SBC DIGEST: New book conveys Gospel-shaped human dignity; LifeWay offers shared office space; Bob Smietana to lead RNS
NASHVILLE (BP) -- Daniel Darling seeks to unite "two seemingly disparate strands of the Christian life" in a new book, "The Dignity Revolution: Reclaiming God's Rich Vision for Humanity," released by The Good Book Co. on Aug. 14.
Darling, vice president for communications of the Southern Baptist Ethics & Religious Liberty Commission, writes that a Gospel-shaped view of human dignity "reminds us that personal salvation without neighbor love is an incomplete gospel, and it reminds us that social justice without individual transformation is powerless."
The biblical view of humanity created in God's image is not limited to certain people or certain issues, Darling told Baptist Press in an email interview.
"I think every Christian is tempted to ignore vulnerable people based on our tribes or political instincts," he said. "And we create false dichotomies [as] most conservatives such as myself are rightly working on behalf of the unborn and the elderly, and many progressives speak up for immigrants and refugees and for racial justice.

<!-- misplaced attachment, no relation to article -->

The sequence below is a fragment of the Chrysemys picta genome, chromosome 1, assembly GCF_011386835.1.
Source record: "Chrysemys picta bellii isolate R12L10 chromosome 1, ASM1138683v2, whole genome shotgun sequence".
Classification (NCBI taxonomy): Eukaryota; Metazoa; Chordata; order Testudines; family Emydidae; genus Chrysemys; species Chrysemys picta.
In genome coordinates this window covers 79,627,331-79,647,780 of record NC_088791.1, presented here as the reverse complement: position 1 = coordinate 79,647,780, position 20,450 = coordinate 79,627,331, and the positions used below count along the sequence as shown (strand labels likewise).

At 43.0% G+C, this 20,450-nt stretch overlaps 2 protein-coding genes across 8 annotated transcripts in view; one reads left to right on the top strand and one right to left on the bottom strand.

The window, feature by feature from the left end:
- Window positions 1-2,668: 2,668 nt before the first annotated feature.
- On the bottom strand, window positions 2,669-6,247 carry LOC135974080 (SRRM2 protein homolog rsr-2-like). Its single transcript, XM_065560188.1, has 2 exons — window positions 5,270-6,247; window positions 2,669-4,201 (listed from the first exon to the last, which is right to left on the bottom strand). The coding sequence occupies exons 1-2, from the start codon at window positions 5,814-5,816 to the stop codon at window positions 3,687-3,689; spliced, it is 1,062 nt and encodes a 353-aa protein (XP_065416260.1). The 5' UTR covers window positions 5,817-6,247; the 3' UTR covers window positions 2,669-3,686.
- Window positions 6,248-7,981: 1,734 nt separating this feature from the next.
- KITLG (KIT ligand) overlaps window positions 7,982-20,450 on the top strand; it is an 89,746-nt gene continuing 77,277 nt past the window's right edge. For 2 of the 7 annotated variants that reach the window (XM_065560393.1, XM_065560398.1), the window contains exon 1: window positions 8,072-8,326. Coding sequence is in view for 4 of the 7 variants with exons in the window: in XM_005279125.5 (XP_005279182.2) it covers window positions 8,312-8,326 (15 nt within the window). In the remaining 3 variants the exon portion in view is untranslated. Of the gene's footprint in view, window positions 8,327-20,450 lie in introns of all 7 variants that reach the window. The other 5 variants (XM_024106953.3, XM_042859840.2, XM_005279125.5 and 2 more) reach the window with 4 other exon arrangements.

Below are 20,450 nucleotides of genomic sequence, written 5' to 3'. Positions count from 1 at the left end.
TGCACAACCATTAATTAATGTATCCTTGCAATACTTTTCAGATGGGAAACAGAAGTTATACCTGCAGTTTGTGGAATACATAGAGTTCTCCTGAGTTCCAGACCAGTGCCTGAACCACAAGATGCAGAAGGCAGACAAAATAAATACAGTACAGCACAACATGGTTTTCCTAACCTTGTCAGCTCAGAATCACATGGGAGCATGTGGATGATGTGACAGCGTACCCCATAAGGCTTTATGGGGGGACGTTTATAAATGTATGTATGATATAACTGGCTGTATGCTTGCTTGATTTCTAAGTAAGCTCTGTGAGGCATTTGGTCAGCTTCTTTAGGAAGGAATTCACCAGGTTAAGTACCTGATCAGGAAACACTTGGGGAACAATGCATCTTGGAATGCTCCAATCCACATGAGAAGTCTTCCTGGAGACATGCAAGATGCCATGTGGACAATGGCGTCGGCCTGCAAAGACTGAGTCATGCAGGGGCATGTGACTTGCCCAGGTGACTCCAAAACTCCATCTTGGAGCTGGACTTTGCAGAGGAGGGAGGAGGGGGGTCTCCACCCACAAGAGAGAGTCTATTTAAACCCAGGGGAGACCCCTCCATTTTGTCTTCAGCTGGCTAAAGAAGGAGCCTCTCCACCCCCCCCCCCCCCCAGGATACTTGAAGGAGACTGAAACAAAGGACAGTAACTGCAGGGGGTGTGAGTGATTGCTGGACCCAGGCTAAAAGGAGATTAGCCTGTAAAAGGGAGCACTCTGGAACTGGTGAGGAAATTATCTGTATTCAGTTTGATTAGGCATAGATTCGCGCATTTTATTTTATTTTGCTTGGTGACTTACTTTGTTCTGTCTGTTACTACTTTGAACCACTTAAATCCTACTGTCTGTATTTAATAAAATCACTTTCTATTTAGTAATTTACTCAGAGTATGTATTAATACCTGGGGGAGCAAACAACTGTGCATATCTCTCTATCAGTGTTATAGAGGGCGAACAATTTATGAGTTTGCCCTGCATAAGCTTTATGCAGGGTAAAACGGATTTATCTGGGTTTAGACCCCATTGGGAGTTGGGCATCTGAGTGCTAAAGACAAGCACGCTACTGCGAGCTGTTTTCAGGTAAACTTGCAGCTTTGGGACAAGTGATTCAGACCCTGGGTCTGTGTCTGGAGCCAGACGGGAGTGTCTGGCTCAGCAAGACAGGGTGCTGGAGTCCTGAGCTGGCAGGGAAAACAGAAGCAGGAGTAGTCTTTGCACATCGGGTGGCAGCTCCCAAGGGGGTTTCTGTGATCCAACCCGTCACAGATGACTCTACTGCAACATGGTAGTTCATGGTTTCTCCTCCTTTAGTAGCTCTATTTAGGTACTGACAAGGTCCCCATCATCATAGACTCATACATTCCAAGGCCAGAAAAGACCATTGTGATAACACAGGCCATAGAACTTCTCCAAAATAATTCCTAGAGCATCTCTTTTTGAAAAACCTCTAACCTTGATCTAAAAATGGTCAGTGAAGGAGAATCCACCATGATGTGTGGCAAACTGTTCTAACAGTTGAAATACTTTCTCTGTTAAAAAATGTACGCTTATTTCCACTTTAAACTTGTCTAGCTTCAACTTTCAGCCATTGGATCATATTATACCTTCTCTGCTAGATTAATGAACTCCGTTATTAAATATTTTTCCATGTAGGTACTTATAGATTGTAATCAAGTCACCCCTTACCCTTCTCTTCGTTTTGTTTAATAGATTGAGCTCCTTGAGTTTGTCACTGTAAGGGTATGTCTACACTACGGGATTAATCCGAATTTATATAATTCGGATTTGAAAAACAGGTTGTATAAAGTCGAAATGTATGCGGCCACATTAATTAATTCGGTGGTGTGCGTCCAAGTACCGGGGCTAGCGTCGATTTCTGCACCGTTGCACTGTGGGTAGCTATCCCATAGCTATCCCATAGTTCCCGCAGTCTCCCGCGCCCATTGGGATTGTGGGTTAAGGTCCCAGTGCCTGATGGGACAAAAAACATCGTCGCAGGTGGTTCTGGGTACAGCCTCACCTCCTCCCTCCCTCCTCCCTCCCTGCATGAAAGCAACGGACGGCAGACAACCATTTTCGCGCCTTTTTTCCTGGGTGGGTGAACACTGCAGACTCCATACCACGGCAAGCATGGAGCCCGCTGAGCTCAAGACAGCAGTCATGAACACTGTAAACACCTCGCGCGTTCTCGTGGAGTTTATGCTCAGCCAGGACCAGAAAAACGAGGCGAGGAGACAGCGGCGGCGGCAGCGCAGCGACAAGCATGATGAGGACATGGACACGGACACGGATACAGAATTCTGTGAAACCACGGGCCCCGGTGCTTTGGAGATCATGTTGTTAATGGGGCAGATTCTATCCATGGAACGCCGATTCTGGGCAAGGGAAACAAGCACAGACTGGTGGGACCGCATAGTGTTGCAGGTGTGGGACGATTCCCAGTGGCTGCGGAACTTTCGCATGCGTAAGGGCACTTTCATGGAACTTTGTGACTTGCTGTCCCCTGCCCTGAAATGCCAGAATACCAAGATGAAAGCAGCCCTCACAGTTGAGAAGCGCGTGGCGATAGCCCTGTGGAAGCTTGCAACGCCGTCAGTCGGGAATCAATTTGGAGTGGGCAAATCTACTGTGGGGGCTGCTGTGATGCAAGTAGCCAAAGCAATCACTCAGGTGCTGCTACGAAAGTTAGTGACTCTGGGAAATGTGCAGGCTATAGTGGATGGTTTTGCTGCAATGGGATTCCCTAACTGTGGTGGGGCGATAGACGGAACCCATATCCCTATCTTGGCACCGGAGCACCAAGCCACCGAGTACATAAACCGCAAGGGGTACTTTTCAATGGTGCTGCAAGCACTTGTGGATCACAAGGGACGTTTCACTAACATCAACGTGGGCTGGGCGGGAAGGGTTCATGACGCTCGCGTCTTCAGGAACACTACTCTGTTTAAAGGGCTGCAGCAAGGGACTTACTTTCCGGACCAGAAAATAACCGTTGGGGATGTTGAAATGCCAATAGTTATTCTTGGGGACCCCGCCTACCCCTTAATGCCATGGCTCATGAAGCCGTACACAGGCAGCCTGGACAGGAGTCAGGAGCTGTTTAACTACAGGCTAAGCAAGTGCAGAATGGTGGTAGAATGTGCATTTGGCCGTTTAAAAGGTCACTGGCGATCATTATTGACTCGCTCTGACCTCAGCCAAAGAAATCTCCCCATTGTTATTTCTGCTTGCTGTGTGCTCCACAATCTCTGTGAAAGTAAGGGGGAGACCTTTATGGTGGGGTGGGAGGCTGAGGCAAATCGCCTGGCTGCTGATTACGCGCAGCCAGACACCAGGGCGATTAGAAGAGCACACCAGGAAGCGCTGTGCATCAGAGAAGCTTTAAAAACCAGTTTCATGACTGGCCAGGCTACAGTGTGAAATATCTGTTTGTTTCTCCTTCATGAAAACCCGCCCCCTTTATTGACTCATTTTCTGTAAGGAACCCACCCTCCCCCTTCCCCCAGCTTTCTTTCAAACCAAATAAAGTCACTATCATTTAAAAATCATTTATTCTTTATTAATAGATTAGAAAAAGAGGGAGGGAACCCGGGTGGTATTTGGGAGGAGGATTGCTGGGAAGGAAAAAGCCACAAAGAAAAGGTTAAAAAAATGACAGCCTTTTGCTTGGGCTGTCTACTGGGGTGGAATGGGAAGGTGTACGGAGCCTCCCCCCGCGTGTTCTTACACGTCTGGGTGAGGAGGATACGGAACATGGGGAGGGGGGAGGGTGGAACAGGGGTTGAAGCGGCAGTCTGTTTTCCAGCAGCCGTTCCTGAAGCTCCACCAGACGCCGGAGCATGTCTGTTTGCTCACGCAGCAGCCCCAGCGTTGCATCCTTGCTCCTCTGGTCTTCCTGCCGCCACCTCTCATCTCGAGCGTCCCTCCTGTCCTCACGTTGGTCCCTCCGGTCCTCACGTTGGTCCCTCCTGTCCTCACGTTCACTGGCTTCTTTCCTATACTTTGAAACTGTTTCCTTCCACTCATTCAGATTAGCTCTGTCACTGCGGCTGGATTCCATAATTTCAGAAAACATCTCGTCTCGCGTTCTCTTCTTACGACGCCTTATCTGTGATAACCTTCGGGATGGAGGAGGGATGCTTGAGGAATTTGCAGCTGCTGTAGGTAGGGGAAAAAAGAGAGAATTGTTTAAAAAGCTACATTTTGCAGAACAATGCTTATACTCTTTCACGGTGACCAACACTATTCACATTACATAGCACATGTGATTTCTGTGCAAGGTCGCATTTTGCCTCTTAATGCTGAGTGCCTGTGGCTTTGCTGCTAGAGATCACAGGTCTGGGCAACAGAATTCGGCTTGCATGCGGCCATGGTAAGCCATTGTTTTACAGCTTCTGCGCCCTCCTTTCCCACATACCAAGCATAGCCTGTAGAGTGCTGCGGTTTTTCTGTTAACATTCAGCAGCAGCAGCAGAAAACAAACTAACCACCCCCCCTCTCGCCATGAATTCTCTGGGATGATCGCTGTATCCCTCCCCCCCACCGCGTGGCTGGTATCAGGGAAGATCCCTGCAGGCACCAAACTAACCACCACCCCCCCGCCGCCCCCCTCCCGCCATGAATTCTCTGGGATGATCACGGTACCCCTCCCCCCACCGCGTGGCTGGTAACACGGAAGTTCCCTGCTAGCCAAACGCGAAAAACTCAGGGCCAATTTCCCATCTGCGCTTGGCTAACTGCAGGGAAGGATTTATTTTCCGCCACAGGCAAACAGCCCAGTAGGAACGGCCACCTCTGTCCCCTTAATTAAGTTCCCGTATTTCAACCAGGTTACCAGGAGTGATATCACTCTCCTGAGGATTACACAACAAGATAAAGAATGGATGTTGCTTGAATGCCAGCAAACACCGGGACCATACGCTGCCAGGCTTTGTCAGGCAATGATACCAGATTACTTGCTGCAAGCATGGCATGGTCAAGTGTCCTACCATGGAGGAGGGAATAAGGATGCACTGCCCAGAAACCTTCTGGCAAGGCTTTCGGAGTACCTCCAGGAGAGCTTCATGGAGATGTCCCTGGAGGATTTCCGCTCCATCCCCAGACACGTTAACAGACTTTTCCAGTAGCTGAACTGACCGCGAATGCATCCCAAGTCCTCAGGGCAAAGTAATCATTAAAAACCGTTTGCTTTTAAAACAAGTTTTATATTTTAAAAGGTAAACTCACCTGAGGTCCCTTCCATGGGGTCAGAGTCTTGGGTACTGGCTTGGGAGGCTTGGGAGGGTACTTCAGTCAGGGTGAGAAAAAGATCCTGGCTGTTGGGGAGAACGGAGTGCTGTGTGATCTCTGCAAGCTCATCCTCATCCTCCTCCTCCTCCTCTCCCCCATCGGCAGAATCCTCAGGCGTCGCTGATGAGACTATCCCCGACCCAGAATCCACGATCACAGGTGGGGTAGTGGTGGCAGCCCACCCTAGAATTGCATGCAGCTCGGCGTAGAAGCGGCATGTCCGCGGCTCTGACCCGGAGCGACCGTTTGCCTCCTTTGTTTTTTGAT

"And there is a fallacy that we can't do both, that we can't be pro-life and pro-justice, as if advocating for one group of image-bearers means we can't advocate for another group of image-bearers. A robust, biblical vision of human dignity allows us to do both."
In his book, Darling urges young evangelicals focused on social justice not to be silent about "the most vulnerable among us" -- unborn children. "We should work toward a public witness that is both pro-life when it comes to life in the womb, and pro-life when it comes to these other issues," he writes.
In addressing this full view of human dignity, Darling's book includes chapters on race, unborn life, the criminal justice system and immigration, disease and death, work and poverty, marriage and sexuality, technology, religious freedom and politics.
Describing Scripture's view of humanity as "one of the best gifts Christianity gives to the world," Darling writes in the book, "Yet at the same time, we must admit that, when it comes to treating all people as being made in God's image, the behavior of some Christians and churches has been far from perfect."